Well that’s much better! There’s still a problem though: :cd changes the working directory for the whole vim process.

So if you run tabprevious to go back editing the C code, your working directory is no longer correct, and you have to re-type :cd src.

Step 3: using :lcd

Luckily, vim has a command to change the working directory just for the current window: :lcd. So I started using that.

And then I realized I often started vim directly from my home directory, so I had to type things like:

:e /path/to/foo/src.c
# Ah, I need to change the working directory…
:cd /path/to/foo/

That’s awful. You type the same path twice!

Or I used to type:

:cd /path/to/foo/src
:e foo.h
# Time to fix the doc
:tabnew ../doc
:cd ../doc
# Shoot! I meant :lcd…

Step 4: using a custom command

I don’t recall how I found it, but here’s what has been in my .vimrc for some time:

" 'cd' towards the directory in which the current file is edited
" but only change the path for the current window
nnoremap <leader>cd :lcd %:h<CR>


  • noremap defines a new non-recursive normal mode mapping.
  • <leader> is replaced by what you set with let mapleader. Default is backslash, but you can use any character for this.
  • lcd is the command we just talked about
  • % represents the current file, and what’s after the : is called a “filename modifier”
  • h is a filename modifier corresponding to the “dirname” of the file

You can see the full list of filename modifiers with :help filename-modifiers, and to use them from Vimscript you can use the fnamemodify() or expand() functions.

Well, that’s much better. You can start opening a long path, and then change the working directory without retyping all the path components.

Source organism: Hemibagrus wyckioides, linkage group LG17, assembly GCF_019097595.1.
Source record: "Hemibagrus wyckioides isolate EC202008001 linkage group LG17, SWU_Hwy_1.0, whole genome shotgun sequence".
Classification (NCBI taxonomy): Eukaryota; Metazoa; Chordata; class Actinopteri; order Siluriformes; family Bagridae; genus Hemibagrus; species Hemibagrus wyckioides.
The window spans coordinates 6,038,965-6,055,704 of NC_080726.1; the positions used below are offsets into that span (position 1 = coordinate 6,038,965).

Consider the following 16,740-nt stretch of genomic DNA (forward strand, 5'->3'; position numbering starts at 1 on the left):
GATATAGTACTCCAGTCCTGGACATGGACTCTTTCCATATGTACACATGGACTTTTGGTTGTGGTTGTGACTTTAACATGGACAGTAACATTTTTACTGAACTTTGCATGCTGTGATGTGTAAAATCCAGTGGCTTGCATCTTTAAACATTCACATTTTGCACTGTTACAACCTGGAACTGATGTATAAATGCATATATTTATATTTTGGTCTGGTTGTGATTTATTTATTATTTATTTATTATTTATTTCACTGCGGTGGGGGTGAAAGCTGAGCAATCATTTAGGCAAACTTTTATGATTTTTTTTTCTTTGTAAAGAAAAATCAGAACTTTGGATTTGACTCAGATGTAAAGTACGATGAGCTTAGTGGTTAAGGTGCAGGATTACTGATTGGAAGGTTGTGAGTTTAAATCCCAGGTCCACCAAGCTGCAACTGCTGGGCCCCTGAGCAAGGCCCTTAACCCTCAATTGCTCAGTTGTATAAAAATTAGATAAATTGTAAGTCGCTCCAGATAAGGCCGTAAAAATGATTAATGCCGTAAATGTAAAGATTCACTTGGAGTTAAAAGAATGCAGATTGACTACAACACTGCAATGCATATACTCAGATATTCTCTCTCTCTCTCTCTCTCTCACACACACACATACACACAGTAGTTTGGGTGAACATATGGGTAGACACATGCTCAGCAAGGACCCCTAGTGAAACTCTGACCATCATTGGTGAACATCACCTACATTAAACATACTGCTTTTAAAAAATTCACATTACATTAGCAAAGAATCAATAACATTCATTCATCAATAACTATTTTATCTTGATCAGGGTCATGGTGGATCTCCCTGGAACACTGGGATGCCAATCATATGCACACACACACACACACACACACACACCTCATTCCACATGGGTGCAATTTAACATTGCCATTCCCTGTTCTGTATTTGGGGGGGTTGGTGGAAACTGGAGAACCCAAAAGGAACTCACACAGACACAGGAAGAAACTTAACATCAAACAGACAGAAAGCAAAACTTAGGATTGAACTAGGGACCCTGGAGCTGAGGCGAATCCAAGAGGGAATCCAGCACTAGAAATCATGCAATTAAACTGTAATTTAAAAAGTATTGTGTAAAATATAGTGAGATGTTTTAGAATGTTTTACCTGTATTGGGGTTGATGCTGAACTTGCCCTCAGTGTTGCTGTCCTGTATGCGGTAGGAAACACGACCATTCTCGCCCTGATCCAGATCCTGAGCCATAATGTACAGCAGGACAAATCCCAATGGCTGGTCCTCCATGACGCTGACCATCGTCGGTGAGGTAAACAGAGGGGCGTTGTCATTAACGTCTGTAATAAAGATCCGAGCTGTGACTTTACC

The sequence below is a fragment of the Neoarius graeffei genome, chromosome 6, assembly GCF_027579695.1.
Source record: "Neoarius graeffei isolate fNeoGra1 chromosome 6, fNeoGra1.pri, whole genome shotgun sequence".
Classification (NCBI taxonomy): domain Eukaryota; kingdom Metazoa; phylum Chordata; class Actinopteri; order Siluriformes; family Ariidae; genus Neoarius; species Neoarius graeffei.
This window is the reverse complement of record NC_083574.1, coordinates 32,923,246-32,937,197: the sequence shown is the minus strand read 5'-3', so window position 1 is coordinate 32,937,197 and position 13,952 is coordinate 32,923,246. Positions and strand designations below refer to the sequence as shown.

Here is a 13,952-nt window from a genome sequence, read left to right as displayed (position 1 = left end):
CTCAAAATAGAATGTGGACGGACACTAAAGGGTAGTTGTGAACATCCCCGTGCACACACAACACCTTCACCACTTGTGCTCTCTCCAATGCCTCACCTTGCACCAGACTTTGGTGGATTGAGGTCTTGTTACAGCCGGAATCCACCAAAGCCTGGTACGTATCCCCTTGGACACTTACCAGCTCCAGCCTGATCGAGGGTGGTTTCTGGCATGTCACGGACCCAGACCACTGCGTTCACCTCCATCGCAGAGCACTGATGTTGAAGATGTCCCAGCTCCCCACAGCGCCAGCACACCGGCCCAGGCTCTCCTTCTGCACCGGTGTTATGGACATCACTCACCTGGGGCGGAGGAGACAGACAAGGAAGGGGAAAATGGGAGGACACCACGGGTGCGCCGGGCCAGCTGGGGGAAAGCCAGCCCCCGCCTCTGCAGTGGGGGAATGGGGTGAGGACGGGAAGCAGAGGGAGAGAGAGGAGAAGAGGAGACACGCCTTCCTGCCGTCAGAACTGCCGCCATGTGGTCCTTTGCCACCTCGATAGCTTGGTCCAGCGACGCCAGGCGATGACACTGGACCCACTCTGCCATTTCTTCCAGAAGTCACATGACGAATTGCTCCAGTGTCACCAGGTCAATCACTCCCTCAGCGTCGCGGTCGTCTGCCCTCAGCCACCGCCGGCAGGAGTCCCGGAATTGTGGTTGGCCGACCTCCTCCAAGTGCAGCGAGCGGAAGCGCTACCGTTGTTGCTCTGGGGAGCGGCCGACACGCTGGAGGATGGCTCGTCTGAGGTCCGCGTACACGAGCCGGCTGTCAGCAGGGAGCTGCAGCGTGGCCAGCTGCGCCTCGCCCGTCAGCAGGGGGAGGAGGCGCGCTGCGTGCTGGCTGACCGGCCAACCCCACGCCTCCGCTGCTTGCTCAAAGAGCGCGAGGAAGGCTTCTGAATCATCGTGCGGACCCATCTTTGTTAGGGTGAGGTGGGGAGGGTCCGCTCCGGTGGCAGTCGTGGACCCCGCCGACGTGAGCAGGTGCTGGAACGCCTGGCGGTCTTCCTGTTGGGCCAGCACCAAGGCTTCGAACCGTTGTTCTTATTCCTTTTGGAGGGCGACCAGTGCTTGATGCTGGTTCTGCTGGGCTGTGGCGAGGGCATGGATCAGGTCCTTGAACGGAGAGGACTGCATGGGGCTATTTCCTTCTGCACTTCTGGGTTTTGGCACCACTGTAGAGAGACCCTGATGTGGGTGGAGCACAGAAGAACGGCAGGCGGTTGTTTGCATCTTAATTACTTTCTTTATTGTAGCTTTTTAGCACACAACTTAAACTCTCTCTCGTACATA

Also, you are always using :lcd, so you never change the path globally.

This quickly became the shortcut I could no longer live without…

Step 5: using <leader>ew

This is another trick you can use when you know are going to edit a file that is “near” the file you are currently editing, but don’t want to change the working directory at all.

The code looks like this:

" Open files located in the same dir in with the current file is edited
nnoremap <leader>ew :e <C-R>=expand("%:.:h") . "/"<CR>


  • <C-R>= is short for Ctrl-R followed by the equals sign. It allows to enter a vim expression.
  • expand(%:.:h): we see our % friend, which still represents the current filename
  • :.:h: two file modifiers: one to get the path relative to the current directory (:.), and the other to find the dirname (:h)
  • Then we add a / so that we can start typing the filename right away.

Here’s how you use it

:e /some/long/path/to/foo.c
<leader>ew foo.h
# opens /some/long/path/to/foo.h

Step 6: A feature request

There are a lots of ways to use tab pages within Vim. Personally, I like the “one tab page per project” way, and I used the following vimscript to enforce one working directory per project:

function! OnTabEnter(path)
  if isdirectory(a:path)
    let dirname = a:path
    let dirname = fnamemodify(a:path, ":h")
  execute "tcd ". dirname

autocmd TabNewEntered * call OnTabEnter(expand("<amatch>"))

Note: this only works in Neovim. In Vim, there are events named TabNew and TabEnter but the callback is not called with the tab name.

If you like, you can try and make it work by adapting the code and using the WinEnter event. This old bug seems related.


And that’s all there is to it!

Full disclosure, I’m now using Kakoune (in which there are only buffers and no windows nor tabs).

But the same principle sticks:

  • One i3 workspace per project
  • One working dir per project
  • One kakoune server per project

This should convince you there is value in taking time to think more about how you handle working directories in your everyday work.


This article is licensed under the Creative Common Attribution 4.0 International License. You are free to share and adapt this article provided you give appropriate credits. Enjoy!